New investment models needed to boost MENA oil and gas competitiveness, says Crescent CEO at OPEC seminar
Majid Jafar, who leads the Middle East's oldest private oil and gas company and serves as vice chairman of the Crescent Group of companies, was speaking at the 7th OPEC International Seminar in Vienna, Austria.
New investment models will encourage optimal development in the oil and gas sector, Majid Jafar, CEO of Crescent Petroleum told OPEC ministers and industry leaders at the OPEC seminar in Vienna.
The private sector in MENA can be an important partner in oil and gas development, helping boost competitiveness in the industry, he added.
“We need new investment models that will create the right incentives for upstream investment in exploration in new areas, enhanced recovery from mature fields, and gas development, where the region continues to lag despite growing demand from the regional power and industry,” Jafar said.
Jafar, who leads the Middle East's oldest private oil and gas company and serves as vice chairman of the Crescent Group of companies, was speaking at the 7th OPEC International Seminar in Vienna, Austria.
More than 750 participants, including ministers, industry leaders and experts gathered at the Imperial Hofburg Palace in Vienna to discuss the global energy outlook, market stability, oil investments, technology, and the state of the world economy.
“The region needs at least $320bn in investment over the next five years, and the private sector can be an important partner in this effort. The Middle East has over half the world’s proven oil and gas reserves but represents only a third of the oil market and a sixth of the gas market today. So, we have yet to fulfil our potential as a region,” Jafar said, speaking at the panel discussion entitled ‘Investment in the Oil Industry’, along with the oil ministers of Iraq and Kuwait, and international industry leaders from the public and private sectors.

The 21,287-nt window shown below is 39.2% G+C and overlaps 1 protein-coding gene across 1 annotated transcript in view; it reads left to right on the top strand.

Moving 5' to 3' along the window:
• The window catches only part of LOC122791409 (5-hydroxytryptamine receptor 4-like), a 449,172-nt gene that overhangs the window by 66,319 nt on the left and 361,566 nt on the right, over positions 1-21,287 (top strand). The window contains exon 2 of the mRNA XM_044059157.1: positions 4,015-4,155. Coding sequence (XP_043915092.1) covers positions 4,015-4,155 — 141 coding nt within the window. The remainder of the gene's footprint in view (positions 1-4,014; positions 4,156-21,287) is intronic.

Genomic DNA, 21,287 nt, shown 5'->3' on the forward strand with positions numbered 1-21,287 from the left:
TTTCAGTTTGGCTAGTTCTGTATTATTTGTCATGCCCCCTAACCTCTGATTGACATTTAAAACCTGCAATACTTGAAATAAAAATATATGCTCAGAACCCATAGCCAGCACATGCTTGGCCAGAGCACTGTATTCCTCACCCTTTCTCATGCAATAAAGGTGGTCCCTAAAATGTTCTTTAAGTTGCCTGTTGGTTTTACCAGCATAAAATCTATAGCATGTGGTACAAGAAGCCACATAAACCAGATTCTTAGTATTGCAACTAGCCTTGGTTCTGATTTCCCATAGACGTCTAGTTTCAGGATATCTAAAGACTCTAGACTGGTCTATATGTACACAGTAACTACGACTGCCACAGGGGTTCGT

“Our industry worldwide must also do better at explaining how responsible development and utilisation of oil and gas can support the transition to a more sustainable economy,” he said. “The switch from coal to gas-fired power generation, which emits half the volume of CO2, may have the greatest impact on lowering carbon footprint.”
“That is why we firmly believe that the oil and gas sectors will continue to play a vital role in meeting world’s energy needs for transportation and power generation going forward, complementing renewables and other energy sources,” Jafar added.
Among the UAE ministers and industry leaders attending the forum included: Suhail Mohamed Al Mazrouei, UAE minister of energy and industry and current president of the OPEC Conference; Sultan Ahmed Al Jaber, UAE minister of state and Group CEO of ADNOC; and Musabbeh Al Kaabi, CEO of Mubadala Petroleum and Petrochemicals.
Commenting on his participation, Jafar said: “I am honoured to have joined industry leaders and experts as we debated the greatest challenges facing the energy sector and the regional economy. The Middle East is a major source of the world’s proven gas reserves and is also becoming a key consumer of both oil and gas. Our prosperity is incumbent upon our ability to anticipate and respond to the dramatic changes in world energy demand.”